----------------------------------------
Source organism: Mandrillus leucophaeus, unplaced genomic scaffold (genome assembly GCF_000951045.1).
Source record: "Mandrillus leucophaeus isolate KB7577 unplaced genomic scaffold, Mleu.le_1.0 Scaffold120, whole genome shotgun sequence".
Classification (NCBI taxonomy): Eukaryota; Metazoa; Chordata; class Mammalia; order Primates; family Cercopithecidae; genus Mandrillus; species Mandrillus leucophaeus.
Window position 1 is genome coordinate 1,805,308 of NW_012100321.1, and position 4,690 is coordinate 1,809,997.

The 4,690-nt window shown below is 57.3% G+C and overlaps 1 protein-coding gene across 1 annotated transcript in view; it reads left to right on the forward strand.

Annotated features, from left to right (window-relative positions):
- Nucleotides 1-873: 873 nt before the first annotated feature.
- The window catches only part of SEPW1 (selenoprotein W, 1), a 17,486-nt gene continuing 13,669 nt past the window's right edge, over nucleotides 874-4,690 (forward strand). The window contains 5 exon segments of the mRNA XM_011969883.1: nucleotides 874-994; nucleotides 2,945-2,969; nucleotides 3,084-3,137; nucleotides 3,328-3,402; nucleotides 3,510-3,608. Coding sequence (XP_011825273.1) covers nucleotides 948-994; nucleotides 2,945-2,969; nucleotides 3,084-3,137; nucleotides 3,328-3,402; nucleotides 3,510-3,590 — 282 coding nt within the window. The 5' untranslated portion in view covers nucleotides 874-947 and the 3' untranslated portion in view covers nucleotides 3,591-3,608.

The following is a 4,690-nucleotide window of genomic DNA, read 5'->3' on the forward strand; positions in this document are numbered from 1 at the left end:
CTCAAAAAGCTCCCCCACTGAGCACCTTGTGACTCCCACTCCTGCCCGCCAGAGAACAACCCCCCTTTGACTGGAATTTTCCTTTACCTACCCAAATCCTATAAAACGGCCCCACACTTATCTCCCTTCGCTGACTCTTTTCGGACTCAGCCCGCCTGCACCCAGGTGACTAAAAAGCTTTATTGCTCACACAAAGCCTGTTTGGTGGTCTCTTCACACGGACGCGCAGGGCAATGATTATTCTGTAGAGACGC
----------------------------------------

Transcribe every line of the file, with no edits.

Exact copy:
Source organism: Mandrillus leucophaeus, unplaced genomic scaffold (genome assembly GCF_000951045.1).
Source record: "Mandrillus leucophaeus isolate KB7577 unplaced genomic scaffold, Mleu.le_1.0 Scaffold120, whole genome shotgun sequence".
Classification (NCBI taxonomy): Eukaryota; Metazoa; Chordata; class Mammalia; order Primates; family Cercopithecidae; genus Mandrillus; species Mandrillus leucophaeus.
Window position 1 is genome coordinate 1,805,308 of NW_012100321.1, and position 4,690 is coordinate 1,809,997.

The 4,690-nt window shown below is 57.3% G+C and overlaps 1 protein-coding gene across 1 annotated transcript in view; it reads left to right on the forward strand.

Annotated features, from left to right (window-relative positions):
- Nucleotides 1-873: 873 nt before the first annotated feature.
- The window catches only part of SEPW1 (selenoprotein W, 1), a 17,486-nt gene continuing 13,669 nt past the window's right edge, over nucleotides 874-4,690 (forward strand). The window contains 5 exon segments of the mRNA XM_011969883.1: nucleotides 874-994; nucleotides 2,945-2,969; nucleotides 3,084-3,137; nucleotides 3,328-3,402; nucleotides 3,510-3,608. Coding sequence (XP_011825273.1) covers nucleotides 948-994; nucleotides 2,945-2,969; nucleotides 3,084-3,137; nucleotides 3,328-3,402; nucleotides 3,510-3,590 — 282 coding nt within the window. The 5' untranslated portion in view covers nucleotides 874-947 and the 3' untranslated portion in view covers nucleotides 3,591-3,608.

The following is a 4,690-nucleotide window of genomic DNA, read 5'->3' on the forward strand; positions in this document are numbered from 1 at the left end:
CTCAAAAAGCTCCCCCACTGAGCACCTTGTGACTCCCACTCCTGCCCGCCAGAGAACAACCCCCCTTTGACTGGAATTTTCCTTTACCTACCCAAATCCTATAAAACGGCCCCACACTTATCTCCCTTCGCTGACTCTTTTCGGACTCAGCCCGCCTGCACCCAGGTGACTAAAAAGCTTTATTGCTCACACAAAGCCTGTTTGGTGGTCTCTTCACACGGACGCGCAGGGCAATGATTATTCTGTAGAGACGC